Singer Talisha Holmes, who will co-host the benefit show alongside Paisha Thomas and Jamalia Jackson, met Peace in Dayton nearly a decade ago but only became close with him following his 2020 diagnosis, the two bonding over shared health issues. “I said he’s probably going to start hearing from people offering him lavender oil and lemon wedges, saying they’re going to cure his ailment,” said Holmes, who has an autoimmune disorder and served as a needed sounding board as Peace adjusted to new realities in the wake of his diagnosis. “Getting closer, it was just me helping him navigate through this thing, which can be so much bigger than you.”
Holmes described Peace as “the light,” hailing his humor, his boundless energy and deep-seated passion for music that seems to emanate from the core of his very being. Holmes said Peace is liable to break out in song at almost any time, injecting his own style into a staggering array of covers and originals.
“The way he does his runs and melismas, and the way he will even reinvent something on the spot, it’s so bold, so brave,” she said. “There’s music constantly happening in him, and he’s just turning the dial, tuning in. And sometimes he’ll be in the pocket, where this is the song but it’s just in another key. But the thing I love is hearing him reinvent a song, where it’s like, I never would have thought to take that note there. I never would have thought to sing that note, and the next one, and the next one. To where it all starts to feel so impossible.”
Peace attributed this quality, in part, to his eclectic tastes, recalling how he grew up listening to Radiohead, Bjork, Herbie Hancock, Regina Spektor and gospel singer Daryl Coley, among countless others. “And when I got older, I realized I didn’t have to be pigeonholed by genre,” he said. “I like all this shit, so I can sing all this shit.”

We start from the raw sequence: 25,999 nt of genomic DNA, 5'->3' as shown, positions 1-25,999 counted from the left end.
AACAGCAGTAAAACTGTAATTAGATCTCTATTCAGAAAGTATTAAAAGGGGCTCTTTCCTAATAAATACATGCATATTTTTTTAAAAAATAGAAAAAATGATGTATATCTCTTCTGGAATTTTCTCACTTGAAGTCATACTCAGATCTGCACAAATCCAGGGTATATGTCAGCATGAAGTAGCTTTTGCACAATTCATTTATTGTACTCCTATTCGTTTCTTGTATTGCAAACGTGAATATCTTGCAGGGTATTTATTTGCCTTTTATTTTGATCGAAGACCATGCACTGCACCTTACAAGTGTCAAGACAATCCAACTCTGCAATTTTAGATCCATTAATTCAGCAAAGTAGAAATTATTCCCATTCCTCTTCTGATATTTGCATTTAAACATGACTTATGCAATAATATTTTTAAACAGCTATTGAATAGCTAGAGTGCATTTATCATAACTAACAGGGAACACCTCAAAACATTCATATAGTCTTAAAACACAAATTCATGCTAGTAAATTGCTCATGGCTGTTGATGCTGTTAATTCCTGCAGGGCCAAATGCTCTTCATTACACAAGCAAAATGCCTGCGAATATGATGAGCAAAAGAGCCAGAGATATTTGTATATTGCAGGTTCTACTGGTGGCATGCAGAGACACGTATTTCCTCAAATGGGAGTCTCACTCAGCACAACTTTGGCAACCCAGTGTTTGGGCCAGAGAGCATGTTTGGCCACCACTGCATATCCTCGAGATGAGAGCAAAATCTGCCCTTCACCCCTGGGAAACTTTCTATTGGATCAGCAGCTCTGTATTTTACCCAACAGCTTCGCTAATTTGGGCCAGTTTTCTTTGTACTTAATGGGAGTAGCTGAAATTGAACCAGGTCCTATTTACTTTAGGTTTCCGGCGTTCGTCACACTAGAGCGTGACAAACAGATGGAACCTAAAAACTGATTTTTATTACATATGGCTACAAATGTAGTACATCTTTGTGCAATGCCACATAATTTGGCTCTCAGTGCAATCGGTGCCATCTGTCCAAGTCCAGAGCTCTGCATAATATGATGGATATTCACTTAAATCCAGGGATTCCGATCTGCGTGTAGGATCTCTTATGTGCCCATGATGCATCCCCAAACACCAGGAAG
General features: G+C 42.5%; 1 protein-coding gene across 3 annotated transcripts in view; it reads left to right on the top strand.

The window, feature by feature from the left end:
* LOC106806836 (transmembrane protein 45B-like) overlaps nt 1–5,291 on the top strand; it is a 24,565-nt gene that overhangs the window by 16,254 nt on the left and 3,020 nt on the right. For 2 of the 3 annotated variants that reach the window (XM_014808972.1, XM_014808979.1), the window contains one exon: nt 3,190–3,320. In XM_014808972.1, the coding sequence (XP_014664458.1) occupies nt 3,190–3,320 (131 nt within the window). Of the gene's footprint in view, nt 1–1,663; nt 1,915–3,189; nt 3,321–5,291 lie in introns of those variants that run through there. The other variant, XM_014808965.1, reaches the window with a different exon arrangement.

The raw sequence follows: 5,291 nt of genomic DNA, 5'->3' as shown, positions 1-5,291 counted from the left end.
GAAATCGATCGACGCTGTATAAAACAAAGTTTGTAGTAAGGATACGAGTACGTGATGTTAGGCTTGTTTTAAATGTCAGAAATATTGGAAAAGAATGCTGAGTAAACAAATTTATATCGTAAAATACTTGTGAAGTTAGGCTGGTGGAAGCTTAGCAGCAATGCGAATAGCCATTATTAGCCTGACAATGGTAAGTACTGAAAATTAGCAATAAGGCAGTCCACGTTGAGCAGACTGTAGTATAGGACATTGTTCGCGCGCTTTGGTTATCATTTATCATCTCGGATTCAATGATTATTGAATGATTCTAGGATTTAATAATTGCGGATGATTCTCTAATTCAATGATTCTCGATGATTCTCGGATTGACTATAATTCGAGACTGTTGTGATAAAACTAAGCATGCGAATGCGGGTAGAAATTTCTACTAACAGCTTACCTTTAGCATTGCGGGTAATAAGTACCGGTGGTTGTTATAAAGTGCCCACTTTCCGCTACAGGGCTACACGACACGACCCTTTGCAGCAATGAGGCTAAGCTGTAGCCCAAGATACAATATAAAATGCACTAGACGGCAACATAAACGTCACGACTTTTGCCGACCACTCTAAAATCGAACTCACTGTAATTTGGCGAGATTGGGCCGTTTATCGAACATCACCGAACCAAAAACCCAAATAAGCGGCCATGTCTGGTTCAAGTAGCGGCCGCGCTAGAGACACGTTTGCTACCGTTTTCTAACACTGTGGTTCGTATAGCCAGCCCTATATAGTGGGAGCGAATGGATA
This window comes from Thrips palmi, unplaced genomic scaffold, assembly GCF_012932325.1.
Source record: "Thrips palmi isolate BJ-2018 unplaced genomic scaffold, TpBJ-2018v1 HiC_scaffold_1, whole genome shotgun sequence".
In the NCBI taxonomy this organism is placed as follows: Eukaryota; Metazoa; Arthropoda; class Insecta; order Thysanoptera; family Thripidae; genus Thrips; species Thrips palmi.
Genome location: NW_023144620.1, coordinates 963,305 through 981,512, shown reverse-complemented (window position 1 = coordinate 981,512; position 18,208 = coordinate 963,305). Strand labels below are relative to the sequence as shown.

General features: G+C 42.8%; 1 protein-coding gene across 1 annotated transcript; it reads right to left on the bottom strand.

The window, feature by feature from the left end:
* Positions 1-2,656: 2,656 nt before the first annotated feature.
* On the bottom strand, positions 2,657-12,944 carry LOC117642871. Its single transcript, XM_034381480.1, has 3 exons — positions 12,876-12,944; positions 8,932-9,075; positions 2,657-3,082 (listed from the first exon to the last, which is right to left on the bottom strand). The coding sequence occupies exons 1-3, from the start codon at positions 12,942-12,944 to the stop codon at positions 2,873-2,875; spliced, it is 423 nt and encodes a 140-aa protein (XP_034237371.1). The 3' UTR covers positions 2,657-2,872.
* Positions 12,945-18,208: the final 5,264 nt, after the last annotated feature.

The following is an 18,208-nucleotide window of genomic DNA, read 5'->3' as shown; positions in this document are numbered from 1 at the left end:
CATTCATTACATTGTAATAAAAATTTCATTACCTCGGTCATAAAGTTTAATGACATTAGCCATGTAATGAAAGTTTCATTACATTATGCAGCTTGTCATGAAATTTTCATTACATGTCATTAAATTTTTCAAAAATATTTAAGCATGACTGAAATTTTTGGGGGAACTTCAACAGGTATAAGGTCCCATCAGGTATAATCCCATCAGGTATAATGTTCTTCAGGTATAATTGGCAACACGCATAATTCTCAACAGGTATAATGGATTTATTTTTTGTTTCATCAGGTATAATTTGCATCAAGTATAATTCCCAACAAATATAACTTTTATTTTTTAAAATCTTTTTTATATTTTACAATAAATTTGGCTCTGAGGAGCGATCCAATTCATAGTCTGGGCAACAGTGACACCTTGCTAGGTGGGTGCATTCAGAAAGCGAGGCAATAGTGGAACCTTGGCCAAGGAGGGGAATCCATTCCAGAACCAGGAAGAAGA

But translating this idea to an album has proven to be more of a challenge for Peace, who said he’s been working on his solo record for nearly eight years, stalled time and again by the idea that his debut needs to serve as a definitive artistic statement, which has led to countless rewrites and dozens of discarded songs. “I’ll record something and think it’s awesome, and then a couple of years pass and maybe I don’t like the way the guitar sounds anymore,” Peace said. “Or maybe I was just in a different space then. And maybe I still like the song, but it just doesn’t feel like me now.”
Recently, however, Peace said he has come to a different way of thinking, his attitude shifting amid the health issues that began to surface again in late October and an accompanying realization that nothing is promised.
Initially, Peace said, he tried to navigate the onset of nausea and exhaustion on his own, finally reaching for outside help when his illness led him to cancel shows. “When you can’t get out of bed, and you can’t write a song because you’re sitting in vomit, you can’t fake it anymore,” he said.
And yet, Peace continues to tackle his recovery with the same tireless, incandescent spirit he carries into every performance, determined to ensure this current crisis will register as little more than a footnote in a larger novel still being composed.
“I don’t want this shit to be my defining thing, like, ‘Oh, he was the kidney guy,’” Peace said. “I’m not going to be the guy who used to sing. I don’t want that. You hate for something bad to happen to finally get your shit together, but I haven’t looked at my music the same way since. I have to finish my album now, because you never know what’s going to happen. I’m grateful for every minute.”